In summary, respondents stressed the difficulties they experienced in talking about their pain, related to the absence of a clear concept to describe pain and of an accurate vocabulary: pain is not only a matter of intensity or duration. OA pains are numerous, and differ in respondents’ words in various respects, including painful sensations, type of occurrence, mode of initial impact, rhythm, and varied associated symptoms. It may also incapacitate the person totally or only partially and may be “noisy” or not. As this participant pointed out: “It is hard to describe, qualify my pain. There is this notion of orchestra: some bassoon, then along comes the clarinet”.

Shades of pain

Despite this difficulty getting people suffering from OA to talk about pain and their feeling of a lack of accurate vocabulary to describe OA pains, content analysis made it possible to identify and list various characteristics of OA pains, some of which were common to most respondents (Table 2) and others that were less common (Table 3). OA pain characteristics could be grouped into seven dimensions: characteristics of pain sensation; pain variations according to the type of occurrence; triggering factors; physical activity; mood and representation of OA; OA-related symptoms; and general symptoms (Table 4).

Name of painMain characteristicAdditional characteristicsParticipants’ words
Background painAlways there, located everywhere in the bodyMay be akin to long-lasting tiredness“It envelops your body, it’s like a cloud of pain, not strong but worrying, nagging, like a mosquito buzzing around”
Sort of oozing pain, with a dull pitch and a variable intensityMay start low and then become more present/ stronger, acute
“Deep pain”Inner location: close to or within the “bone” Precise impact point hard to identify“Deep inside the body, not on the surface. It’s hard to know where it starts”
Dull to acuteFeelings of “alien things inside” = augmented anxiety“Like an alien moving in your body”; “a slow moving lava flow”
“Stabbing pain”Short, intense, brutally penetrating pain, with a slow, gradual withdrawal of painMay happen at night. May stop as rapidly as it started. Tearing feeling / bodily integrity. threatened. Patient may stop moving/doing what he was doing with the “shock” of the pain. Sometimes cries, shouts. “Defective limb” feeling. Mostly in hands, knees. “Violent, occasional but regular. It doesn’t last long, only a few seconds. Deep. It will go away slowly, gradually”. “It can take up to one hour to ebb away”. “Pain stronger than anything else, 8/10”. “At the base of your thumb”. “In the knee when I turn my leg in a certain way. I’ve stopped going at the pictures because after 2 hours when you have to stand up, it’s awful”
May happen several times per day
“Tearing pain”Close to a stabbing pain but closer to the skin / with larger impact. Intense, acute pain; Lasts longer since it awakens the “background pain”If very intense, feeling that “the heart will stop beating”. Anxiety provoked by intensity of pain. Seizes all of the body + awareness of patient. May happen at night“Like tearing something, you can’t trust your muscles anymore, as if I had bones only.” “I already stayed trapped by it 3 hours long in my bathtub because I couldn’t get up. Going on my knees is impossible to bear”. “ I already fainted from it”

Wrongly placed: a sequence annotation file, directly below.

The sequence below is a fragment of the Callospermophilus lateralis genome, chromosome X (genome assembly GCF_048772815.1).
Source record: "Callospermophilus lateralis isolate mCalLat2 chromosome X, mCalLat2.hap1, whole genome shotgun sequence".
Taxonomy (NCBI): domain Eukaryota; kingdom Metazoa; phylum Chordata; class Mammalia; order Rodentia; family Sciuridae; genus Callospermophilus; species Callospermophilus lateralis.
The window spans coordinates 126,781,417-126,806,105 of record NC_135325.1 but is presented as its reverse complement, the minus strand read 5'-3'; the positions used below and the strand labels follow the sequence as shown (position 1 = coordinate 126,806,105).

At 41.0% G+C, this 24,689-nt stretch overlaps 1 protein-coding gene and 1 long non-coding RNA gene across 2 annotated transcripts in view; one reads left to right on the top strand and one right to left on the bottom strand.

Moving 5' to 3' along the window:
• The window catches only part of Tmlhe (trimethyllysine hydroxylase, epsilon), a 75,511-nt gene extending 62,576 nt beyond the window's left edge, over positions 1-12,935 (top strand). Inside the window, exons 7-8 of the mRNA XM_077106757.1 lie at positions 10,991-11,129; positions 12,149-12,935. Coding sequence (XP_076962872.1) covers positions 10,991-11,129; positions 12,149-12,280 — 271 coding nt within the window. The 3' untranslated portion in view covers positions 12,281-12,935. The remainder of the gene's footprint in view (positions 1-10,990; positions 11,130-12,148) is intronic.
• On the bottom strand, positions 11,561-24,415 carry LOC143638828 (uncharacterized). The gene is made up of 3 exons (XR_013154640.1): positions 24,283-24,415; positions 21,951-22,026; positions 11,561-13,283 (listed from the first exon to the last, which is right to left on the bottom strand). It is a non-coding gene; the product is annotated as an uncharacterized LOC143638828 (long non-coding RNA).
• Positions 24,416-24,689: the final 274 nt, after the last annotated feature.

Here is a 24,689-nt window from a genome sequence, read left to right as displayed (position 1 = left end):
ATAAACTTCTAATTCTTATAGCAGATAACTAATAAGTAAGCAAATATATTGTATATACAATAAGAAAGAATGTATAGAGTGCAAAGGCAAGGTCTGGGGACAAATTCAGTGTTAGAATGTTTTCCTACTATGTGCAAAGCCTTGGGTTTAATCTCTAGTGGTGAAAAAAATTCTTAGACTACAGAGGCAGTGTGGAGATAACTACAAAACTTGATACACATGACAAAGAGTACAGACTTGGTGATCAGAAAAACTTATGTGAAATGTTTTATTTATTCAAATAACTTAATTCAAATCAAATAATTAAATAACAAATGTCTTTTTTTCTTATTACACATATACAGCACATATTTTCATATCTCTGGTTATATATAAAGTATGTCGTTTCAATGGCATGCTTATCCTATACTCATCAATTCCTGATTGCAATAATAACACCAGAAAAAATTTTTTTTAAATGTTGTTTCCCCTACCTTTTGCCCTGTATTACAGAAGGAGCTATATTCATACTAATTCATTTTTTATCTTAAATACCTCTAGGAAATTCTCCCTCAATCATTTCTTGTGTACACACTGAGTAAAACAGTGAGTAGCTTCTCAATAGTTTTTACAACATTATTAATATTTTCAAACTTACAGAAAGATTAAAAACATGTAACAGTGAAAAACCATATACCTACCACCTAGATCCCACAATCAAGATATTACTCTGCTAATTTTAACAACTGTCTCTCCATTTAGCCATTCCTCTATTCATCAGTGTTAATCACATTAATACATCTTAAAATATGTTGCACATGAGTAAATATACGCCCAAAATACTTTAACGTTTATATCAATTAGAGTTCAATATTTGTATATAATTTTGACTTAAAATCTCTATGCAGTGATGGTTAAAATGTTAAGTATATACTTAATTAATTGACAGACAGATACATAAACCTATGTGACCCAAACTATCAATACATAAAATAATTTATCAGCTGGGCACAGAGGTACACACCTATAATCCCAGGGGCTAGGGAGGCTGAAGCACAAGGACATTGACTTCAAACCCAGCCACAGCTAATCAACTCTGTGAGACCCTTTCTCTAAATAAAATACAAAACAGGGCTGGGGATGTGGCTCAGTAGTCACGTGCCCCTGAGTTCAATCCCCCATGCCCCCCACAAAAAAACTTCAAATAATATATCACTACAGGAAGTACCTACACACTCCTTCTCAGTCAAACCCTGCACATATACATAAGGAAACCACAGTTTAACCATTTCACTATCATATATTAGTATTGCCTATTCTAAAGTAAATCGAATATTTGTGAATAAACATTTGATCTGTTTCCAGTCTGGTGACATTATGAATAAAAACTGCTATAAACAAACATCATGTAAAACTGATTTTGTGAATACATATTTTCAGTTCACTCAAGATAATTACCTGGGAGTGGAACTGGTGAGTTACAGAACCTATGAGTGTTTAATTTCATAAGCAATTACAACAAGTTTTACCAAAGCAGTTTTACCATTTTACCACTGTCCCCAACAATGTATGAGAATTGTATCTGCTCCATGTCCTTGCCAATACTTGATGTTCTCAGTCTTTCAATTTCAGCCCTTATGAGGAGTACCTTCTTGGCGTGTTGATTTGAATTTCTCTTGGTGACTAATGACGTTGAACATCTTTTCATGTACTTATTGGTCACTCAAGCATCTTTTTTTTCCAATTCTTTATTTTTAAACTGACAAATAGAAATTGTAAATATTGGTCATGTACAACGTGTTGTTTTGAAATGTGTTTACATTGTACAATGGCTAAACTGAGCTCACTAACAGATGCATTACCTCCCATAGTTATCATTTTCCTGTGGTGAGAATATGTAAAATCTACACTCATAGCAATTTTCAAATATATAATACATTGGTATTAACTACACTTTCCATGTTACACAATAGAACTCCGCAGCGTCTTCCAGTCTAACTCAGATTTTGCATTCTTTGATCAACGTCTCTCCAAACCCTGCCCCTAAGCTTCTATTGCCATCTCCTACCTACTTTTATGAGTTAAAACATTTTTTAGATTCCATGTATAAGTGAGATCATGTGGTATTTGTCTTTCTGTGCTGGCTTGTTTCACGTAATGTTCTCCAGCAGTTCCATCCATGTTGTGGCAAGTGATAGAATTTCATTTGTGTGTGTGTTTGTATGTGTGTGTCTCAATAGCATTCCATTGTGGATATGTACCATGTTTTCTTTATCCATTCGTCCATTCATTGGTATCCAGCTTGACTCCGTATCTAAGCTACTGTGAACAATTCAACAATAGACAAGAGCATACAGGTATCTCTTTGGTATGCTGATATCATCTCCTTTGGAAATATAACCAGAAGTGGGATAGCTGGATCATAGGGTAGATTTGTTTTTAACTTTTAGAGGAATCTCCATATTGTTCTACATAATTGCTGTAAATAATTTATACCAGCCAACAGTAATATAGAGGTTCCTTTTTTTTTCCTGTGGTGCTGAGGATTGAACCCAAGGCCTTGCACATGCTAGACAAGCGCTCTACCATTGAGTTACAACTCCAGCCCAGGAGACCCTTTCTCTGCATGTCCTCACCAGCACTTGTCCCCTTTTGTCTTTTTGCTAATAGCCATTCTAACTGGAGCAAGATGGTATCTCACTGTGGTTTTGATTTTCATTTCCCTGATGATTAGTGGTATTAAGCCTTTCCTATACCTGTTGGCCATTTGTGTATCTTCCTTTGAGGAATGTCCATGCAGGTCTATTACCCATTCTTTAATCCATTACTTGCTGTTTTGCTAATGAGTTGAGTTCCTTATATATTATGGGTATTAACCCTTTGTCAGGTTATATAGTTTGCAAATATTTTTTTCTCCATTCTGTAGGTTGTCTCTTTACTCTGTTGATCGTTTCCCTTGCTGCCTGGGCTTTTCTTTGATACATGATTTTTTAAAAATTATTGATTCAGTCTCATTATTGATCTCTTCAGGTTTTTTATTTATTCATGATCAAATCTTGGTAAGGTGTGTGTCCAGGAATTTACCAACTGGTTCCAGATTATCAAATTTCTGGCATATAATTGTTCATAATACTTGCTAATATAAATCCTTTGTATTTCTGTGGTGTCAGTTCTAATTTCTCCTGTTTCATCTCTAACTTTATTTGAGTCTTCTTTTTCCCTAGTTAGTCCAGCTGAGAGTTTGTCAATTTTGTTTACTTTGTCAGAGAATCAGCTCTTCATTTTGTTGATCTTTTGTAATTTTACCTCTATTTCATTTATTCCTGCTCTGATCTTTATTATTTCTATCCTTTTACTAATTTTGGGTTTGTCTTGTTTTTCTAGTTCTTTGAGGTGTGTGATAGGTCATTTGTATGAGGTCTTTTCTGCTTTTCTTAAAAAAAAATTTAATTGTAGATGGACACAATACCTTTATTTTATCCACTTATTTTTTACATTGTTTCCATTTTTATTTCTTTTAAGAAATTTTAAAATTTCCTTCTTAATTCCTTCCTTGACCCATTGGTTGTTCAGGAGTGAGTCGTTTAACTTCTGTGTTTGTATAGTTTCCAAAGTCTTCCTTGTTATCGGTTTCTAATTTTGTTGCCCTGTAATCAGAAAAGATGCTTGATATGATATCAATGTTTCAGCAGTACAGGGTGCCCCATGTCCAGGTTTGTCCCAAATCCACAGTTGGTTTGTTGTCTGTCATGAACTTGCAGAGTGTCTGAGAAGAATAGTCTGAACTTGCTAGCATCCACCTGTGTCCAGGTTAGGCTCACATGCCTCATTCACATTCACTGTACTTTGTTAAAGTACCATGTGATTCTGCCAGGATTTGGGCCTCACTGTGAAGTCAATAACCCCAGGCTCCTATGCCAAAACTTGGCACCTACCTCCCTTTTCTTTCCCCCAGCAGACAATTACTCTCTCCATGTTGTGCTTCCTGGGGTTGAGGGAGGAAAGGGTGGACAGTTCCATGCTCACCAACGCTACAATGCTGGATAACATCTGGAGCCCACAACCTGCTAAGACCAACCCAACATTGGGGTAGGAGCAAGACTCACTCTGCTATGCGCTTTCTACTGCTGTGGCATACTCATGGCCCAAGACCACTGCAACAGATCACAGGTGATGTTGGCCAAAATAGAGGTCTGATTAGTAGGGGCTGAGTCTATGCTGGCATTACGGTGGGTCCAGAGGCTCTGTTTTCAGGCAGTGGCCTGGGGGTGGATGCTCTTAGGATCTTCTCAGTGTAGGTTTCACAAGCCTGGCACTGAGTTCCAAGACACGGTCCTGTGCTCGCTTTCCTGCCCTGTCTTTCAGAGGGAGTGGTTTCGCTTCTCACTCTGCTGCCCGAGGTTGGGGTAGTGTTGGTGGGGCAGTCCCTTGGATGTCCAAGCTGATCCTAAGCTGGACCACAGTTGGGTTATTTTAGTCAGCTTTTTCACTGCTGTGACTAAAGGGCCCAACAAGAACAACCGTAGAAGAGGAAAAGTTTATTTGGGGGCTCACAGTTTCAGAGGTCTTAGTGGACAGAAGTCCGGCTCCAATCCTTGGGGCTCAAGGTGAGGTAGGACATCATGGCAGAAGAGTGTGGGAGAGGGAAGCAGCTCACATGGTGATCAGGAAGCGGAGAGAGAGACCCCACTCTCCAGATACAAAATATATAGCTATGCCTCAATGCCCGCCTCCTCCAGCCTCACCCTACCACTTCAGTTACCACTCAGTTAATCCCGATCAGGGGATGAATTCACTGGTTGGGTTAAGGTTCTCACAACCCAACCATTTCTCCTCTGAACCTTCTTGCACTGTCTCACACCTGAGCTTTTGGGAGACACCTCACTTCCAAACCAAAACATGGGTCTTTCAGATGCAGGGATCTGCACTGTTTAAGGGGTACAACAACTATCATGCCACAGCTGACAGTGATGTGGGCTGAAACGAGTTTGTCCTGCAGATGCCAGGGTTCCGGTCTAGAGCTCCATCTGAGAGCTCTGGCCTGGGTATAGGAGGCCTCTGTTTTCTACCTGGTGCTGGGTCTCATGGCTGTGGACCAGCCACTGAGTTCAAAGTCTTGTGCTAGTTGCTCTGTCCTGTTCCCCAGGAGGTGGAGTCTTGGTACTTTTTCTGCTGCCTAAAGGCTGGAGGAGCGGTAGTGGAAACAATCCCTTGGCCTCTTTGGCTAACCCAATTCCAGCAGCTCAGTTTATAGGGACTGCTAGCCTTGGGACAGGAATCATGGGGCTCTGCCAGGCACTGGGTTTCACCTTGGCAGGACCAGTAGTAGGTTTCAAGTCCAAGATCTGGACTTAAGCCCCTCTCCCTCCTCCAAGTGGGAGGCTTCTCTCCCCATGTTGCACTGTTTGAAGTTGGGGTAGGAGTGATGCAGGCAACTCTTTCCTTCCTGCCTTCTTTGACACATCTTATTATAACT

“Electrical shock”Sudden, extremely acute, but less intense than the preceding pain.No identifiable cause. Brief and goes away quickly, entirely. Global physical reaction to it. Some report a “vibrating” sensation. No regularity/pattern in occurrences.“Like touching a jellyfish”. “Intensity: 9/10, but doesn’t last”. “When it happens, I brutally stand up in the bus”; “you start up”. “Happens even if I’m not doing anything”. “Sometimes it happens 3 times in a short laps of time, sometimes nothing for some months”.
Less anxiety because no feeling of physically penetrating/tearing alien element.
“Contact pain”The merest touch awakens a fierce pain. Very common (most patients)Very intense pain: “unbearable” that stops all movement (patient will drop what he/she was holding). Added tearing sensation. “You break a lot of plates that way”; “I will cry if I have to press a sponge”; “If I have to go on my knees - it’s as if I was kneeling on broken glass, it’s impossible, appalling. Las month I had to at my doctor’s, I shouted from the pain of it”. “This pain is 10/10”
“Missing limb”More discomfort + acute anxiety than real pain (not always a “pain”). Patient has the feeling his/her leg is suddenly missing or unable to carry him/her and is afraid of falling / really hurting himself/herself if on stairs, or outside, etc.For some: violent pain (when caused by a movement?). Dull, pain when no particular movement involved. Deep pain. Feeling of unhinged limb. Arrested move. Loss of equilibrium.“Sometimes my leg will give way and I fall, so I have to be careful in the stairs”. “It’s abrupt, fast”. “It is a stress because you feel less assured. It’s a deep pain”. “You distrust you own body”. “Your knee feels like a sponge and the joint is not working anymore so you do not trust it and do not dare to put your weight on it”.